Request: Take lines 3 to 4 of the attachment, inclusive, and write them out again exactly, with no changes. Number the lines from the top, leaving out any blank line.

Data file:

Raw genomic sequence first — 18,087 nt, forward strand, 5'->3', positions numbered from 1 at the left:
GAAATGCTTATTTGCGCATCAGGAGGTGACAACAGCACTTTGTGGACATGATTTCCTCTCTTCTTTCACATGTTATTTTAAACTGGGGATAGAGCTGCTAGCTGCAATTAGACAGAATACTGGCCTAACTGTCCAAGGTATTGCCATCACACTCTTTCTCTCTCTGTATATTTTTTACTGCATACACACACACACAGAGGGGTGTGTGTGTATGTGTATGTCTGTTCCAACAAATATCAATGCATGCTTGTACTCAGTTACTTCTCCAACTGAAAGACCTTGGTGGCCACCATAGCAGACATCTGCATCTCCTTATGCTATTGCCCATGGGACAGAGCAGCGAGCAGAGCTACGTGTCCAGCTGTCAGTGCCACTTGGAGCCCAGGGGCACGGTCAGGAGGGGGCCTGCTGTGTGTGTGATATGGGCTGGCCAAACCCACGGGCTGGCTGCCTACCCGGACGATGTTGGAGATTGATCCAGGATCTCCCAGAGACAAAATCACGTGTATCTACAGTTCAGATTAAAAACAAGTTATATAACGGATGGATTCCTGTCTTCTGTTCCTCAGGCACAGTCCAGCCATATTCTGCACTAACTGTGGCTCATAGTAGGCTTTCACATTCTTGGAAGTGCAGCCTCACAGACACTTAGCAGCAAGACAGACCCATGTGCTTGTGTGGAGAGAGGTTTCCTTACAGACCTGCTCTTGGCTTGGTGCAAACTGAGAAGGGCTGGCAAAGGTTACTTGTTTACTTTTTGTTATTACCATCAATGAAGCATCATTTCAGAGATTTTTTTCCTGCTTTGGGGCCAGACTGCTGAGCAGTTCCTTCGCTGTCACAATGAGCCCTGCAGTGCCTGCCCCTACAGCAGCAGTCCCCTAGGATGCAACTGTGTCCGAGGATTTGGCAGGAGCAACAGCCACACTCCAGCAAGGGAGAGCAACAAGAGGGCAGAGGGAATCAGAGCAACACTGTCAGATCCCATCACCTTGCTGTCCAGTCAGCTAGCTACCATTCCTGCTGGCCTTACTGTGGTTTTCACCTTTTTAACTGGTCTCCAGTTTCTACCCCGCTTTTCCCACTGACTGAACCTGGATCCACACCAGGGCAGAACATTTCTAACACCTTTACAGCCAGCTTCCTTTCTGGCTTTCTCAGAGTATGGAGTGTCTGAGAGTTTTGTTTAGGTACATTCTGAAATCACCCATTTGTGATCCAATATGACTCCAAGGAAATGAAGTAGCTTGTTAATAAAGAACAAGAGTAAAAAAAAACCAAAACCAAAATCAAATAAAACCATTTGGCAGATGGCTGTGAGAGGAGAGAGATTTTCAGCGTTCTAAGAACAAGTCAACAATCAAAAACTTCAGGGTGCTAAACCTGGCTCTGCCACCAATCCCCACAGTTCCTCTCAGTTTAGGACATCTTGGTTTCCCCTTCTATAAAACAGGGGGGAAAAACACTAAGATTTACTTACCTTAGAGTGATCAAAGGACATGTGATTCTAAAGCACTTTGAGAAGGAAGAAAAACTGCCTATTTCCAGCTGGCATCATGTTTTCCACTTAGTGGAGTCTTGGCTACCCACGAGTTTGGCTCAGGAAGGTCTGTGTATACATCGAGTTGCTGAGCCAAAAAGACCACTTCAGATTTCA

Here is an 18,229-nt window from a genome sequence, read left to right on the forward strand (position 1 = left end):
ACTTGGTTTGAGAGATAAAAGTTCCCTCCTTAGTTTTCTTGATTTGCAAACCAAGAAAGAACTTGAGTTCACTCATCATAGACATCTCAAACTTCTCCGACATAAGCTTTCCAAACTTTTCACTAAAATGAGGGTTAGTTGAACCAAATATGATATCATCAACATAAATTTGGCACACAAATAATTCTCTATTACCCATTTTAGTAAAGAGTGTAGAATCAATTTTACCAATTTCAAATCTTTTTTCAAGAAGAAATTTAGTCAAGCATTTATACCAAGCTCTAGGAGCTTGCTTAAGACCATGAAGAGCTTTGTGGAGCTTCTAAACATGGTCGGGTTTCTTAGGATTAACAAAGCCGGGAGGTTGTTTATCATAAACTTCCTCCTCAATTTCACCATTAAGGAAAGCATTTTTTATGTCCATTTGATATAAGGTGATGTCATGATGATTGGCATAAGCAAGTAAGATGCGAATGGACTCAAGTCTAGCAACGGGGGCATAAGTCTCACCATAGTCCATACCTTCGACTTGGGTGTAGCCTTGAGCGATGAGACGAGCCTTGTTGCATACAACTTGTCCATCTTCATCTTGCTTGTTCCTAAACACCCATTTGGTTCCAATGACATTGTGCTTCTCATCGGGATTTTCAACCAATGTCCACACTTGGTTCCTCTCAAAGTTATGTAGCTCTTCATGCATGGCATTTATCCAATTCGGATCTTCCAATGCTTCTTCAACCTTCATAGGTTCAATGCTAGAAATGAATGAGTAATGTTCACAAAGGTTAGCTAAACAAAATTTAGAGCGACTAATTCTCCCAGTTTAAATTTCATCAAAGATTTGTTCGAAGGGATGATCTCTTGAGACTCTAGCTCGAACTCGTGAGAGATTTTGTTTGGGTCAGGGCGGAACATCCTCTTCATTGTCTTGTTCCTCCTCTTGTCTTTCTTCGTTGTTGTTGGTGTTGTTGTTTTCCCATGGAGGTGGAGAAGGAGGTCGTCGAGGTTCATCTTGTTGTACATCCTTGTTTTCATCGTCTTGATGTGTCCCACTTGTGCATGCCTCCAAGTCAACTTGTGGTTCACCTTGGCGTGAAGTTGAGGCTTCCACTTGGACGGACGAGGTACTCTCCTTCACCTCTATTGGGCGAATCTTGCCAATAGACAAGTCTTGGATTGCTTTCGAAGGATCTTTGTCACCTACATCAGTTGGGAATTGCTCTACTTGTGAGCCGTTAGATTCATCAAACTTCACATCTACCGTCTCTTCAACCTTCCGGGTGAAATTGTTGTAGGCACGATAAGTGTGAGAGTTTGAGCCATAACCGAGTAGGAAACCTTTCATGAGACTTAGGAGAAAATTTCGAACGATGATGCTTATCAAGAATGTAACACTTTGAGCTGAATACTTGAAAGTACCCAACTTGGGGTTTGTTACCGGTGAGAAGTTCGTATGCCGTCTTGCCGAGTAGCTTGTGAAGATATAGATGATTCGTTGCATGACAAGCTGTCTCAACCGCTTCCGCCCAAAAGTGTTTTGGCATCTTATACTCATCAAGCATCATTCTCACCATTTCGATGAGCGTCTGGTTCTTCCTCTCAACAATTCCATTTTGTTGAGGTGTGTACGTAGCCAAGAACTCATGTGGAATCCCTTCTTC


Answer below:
Here is an 18,229-nt window from a genome sequence, read left to right on the forward strand (position 1 = left end):
ACTTGGTTTGAGAGATAAAAGTTCCCTCCTTAGTTTTCTTGATTTGCAAACCAAGAAAGAACTTGAGTTCACTCATCATAGACATCTCAAACTTCTCCGACATAAGCTTTCCAAACTTTTCACTAAAATGAGGGTTAGTTGAACCAAATATGATATCATCAACATAAATTTGGCACACAAATAATTCTCTATTACCCATTTTAGTAAAGAGTGTAGAATCAATTTTACCAATTTCAAATCTTTTTTCAAGAAGAAATTTAGTCAAGCATTTATACCAAGCTCTAGGAGCTTGCTTAAGACCATGAAGAGCTTTGTGGAGCTTCTAAACATGGTCGGGTTTCTTAGGATTAACAAAGCCGGGAGGTTGTTTATCATAAACTTCCTCCTCAATTTCACCATTAAGGAAAGCATTTTTTATGTCCATTTGATATAAGGTGATGTCATGATGATTGGCATAAGCAAGTAAGATGCGAATGGACTCAAGTCTAGCAACGGGGGCATAAGTCTCACCATAGTCCATACCTTCGACTTGGGTGTAGCCTTGAGCGATGAGACGAGCCTTGTTGCATACAACTTGTCCATCTTCATCTTGCTTGTTCCTAAACACCCATTTGGTTCCAATGACATTGTGCTTCTCATCGGGATTTTCAACCAATGTCCACACTTGGTTCCTCTCAAAGTTATGTAGCTCTTCATGCATGGCATTTATCCAATTCGGATCTTCCAATGCTTCTTCAACCTTCATAGGTTCAATGCTAGAAATGAATGAGTAATGTTCACAAAGGTTAGCTAAACAAAATTTAGAGCGACTAATTCTCCCAGTTTAAATTTCATCAAAGATTTGTTCGAAGGGATGATCTCTTGAGACTCTAGCTCGAACTCGTGAGAGATTTTGTTTGGGTCAGGGCGGAACATCCTCTTCATTGTCTTGTTCCTCCTCTTGTCTTTCTTCGTTGTTGTTGGTGTTGTTGTTTTCCCATGGAGGTGGAGAAGGAGGTCGTCGAGGTTCATCTTGTTGTACATCCTTGTTTTCATCGTCTTGATGTGTCCCACTTGTGCATGCCTCCAAGTCAACTTGTGGTTCACCTTGGCGTGAAGTTGAGGCTTCCACTTGGACGGACGAGGTACTCTCCTTCACCTCTATTGGGCGAATCTTGCCAATAGACAAGTCTTGGATTGCTTTCGAAGGATCTTTGTCACCTACATCAGTTGGGAATTGCTCTACTTGTGAGCCGTTAGATTCATCAAACTTCACATCTACCGTCTCTTCAACCTTCCGGGTGAAATTGTTGTAGGCACGATAAGTGTGAGAGTTTGAGCCATAACCGAGTAGGAAACCTTTCATGAGACTTAGGAGAAAATTTCGAACGATGATGCTTATCAAGAATGTAACACTTTGAGCTGAATACTTGAAAGTACCCAACTTGGGGTTTGTTACCGGTGAGAAGTTCGTATGCCGTCTTGCCGAGTAGCTTGTGAAGATATAGATGATTCGTTGCATGACAAGCTGTCTCAACCGCTTCCGCCCAAAAGTGTTTTGGCATCTTATACTCATCAAGCATCATTCTCACCATTTCGATGAGCGTCTGGTTCTTCCTCTCAACAATTCCATTTTGTTGAGGTGTGTACGTAGCCAAGAACTCATGTGGAATCCCTTCTTC